I’ve come to appreciate the power of taking a multi-dimensional approach to things like depression. Different methods will work for different people, and at different times, so experiment until you find what works for you.

These approaches fall into three categories: mental, emotional, and physical.

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Emotional strategies for depression

If you’re aware of your depression and what’s causing it, you can try going deeper into the emotion itself.

Remember, depression is just a state. You’re not the depression itself.

Try to find the “center” of the depression, and you may realize that it has none. Then, the depression will disappear on its own.

Alternatively, you can express your depression and frustration. Go into a private space, like the bathroom, and talk to the depressed part in the mirror. See what it wants and needs. Often, merely allowing this sad part to express itself can resolve the depression.

Mental strategies for depression

You can also try a meditation technique. Access what’s called the Observing Mind—the part of you that can observe or witness your thoughts, feelings, and behaviors. Use this Observing Mind to simply watch the depression.

By observing your depression, it creates “distance” between you and this depressive part. And with this distance often comes a different perspective about your life circumstances.

Alternatively, go on Youtube.com and watch a few videos of individuals living in environments that have significantly fewer opportunities than you have. This contrast may reduce the perceived importance of the causes of your depression and frustration, allowing you to shift to a new mental state.

Physical strategies for depression

Some of the most powerful things we can do to shift out of depression and into a more empowered state are physical.

Here’s a list of things you can try:

  • Take a cold shower. Evidence continues to show that exposure to cold activates numerous brain functions that help alleviate depression.
  • Exercise. Numerous studies show that exercise helps reduce depression by increasing endorphins and getting us out of heads.[3] Exercise for a minimum of 30 minutes or more at least 3 to 5 times each week. What exercise? It doesn’t matter. Just move! The key is to find something you enjoy doing.
  • Trauma release exercises. Depression and chronic fatigue is often a result of emotions like anger, fear, and sadness getting stored in the body. Trauma release exercises[4] are designed to release these stored emotions.
  • Do something outrageous. Similar to taking a cold shower, try doing something outrageous—anything that “breaks your patterns,” as they say in neuro-linguistic programming. Push-ups, jumping jacks, or jumping rope can work. You can even try putting your head out the passenger window in a car.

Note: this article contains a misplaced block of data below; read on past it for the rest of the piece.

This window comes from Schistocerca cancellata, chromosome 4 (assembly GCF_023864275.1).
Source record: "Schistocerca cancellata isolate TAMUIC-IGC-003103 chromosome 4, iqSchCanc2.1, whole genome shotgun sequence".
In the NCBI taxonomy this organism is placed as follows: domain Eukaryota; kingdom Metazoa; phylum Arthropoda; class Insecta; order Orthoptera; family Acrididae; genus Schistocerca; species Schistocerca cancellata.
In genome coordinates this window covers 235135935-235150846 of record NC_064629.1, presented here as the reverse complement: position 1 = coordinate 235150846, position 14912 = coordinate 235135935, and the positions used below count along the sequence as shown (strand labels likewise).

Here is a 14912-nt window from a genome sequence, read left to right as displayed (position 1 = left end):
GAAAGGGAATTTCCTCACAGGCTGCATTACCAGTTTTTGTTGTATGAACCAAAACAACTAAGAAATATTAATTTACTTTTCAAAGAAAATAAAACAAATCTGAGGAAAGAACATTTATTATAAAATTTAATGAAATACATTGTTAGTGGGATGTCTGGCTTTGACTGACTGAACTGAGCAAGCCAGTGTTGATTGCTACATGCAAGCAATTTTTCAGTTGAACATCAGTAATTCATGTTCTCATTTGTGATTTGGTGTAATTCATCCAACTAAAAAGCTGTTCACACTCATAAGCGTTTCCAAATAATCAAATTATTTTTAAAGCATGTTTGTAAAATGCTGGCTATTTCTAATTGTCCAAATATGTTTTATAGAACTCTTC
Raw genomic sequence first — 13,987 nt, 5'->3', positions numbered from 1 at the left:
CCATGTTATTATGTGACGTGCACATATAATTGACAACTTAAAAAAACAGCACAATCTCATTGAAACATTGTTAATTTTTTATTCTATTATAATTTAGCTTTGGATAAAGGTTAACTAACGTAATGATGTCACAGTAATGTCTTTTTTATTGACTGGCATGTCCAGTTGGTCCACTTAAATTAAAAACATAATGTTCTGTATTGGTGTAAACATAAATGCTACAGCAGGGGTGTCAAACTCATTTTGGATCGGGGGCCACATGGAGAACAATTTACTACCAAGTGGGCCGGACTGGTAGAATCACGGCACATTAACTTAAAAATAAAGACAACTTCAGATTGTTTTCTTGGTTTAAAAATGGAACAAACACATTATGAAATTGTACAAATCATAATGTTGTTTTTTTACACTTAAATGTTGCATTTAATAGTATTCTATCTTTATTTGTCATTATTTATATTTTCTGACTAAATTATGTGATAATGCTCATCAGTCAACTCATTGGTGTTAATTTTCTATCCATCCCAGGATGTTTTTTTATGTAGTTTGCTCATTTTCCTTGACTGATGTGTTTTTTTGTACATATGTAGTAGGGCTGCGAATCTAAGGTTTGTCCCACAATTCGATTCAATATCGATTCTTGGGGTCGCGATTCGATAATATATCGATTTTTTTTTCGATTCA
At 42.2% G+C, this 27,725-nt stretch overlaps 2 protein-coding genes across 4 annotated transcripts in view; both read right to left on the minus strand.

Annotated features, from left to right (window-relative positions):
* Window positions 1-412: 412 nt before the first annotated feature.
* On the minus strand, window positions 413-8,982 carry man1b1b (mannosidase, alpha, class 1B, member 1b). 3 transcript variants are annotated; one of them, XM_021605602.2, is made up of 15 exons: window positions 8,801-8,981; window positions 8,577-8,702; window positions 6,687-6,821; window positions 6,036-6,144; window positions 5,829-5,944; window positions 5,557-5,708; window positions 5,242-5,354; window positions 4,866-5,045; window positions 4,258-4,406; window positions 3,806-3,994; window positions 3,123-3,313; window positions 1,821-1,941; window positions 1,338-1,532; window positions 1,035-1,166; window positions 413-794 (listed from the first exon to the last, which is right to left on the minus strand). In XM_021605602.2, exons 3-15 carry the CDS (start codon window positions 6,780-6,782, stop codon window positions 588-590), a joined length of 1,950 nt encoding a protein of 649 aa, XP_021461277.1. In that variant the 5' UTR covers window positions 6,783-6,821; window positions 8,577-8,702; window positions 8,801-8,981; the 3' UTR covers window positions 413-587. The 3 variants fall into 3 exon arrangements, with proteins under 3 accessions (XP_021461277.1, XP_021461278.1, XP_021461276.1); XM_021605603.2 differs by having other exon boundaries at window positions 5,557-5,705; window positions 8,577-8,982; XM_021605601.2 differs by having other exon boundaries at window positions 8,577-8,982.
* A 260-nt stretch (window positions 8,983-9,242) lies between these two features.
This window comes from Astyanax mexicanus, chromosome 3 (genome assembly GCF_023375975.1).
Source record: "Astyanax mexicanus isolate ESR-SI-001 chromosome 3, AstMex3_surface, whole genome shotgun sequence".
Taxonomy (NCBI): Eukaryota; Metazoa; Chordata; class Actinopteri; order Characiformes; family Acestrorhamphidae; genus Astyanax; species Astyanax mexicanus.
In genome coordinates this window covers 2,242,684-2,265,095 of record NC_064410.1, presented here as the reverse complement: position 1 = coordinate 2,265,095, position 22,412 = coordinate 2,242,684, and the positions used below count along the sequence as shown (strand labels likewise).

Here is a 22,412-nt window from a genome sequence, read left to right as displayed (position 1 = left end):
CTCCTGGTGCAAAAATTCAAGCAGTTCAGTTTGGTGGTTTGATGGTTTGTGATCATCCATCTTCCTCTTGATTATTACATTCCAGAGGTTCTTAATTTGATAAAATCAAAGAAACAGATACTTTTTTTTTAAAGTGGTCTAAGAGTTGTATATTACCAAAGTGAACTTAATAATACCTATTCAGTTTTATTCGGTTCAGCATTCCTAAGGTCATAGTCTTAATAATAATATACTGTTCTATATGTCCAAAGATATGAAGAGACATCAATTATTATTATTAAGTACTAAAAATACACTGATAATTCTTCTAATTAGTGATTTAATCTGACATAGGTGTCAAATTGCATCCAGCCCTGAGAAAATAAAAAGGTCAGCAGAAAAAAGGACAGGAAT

• Be mindful of what you eat and drink. When we’re depressed, we often seek to feel better by consuming foods and drinks that only add to the depression. Sugar and alcohol consumption will likely prolong your misery. Instead, eat foods that help fight depression.
  • Avoid social media. Research continues to link social media usage with an increase in depression and anxiety. This study, for instance, shows that the more people use Facebook, the worse they feel.[5]
  • Ground yourself. A grounding technique as simple as walking barefoot on the earth for 20 minutes once or twice a day can have a tremendous effect on our emotional wellbeing. How? Grounding is an easy way get out of our head and into our body. The more rooted we are in our body, the less rumination we experience, which can break the cycle of depression.

The best long-term methods to optimism

All of the above strategies can help you overcome depression and frustration, but the best long-term approaches to getting motivated in the face of depression are to develop your strengths and cultivate gratitude.

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Playing to your strengths

Seligman and others developed a free assessment to highlight your signature strengths. His research suggests that the best way to ensure happiness in the present is to develop yourself and play to your strengths as much as you can.[6]

Cultivating gratitude

Depression is largely the result of our minds fixating on what we don’t have. Gratitude is an expression of the opposite: by being grateful, we are acknowledging all of the things we have right now.

There’s significant evidence that maintaining a gratitude journal where you highlight three things that you’re grateful for each day can have a measurable impact on your wellbeing within 30 days.[7]

Final thoughts

So how do you get motivated when depressed or frustrated?

Remember, what you resist, persists. Trying to motivate yourself in the face of depression can potentially make the depression stronger.

Instead, accept what you’re feeling right now. But at the same time, you’re not what your feelings.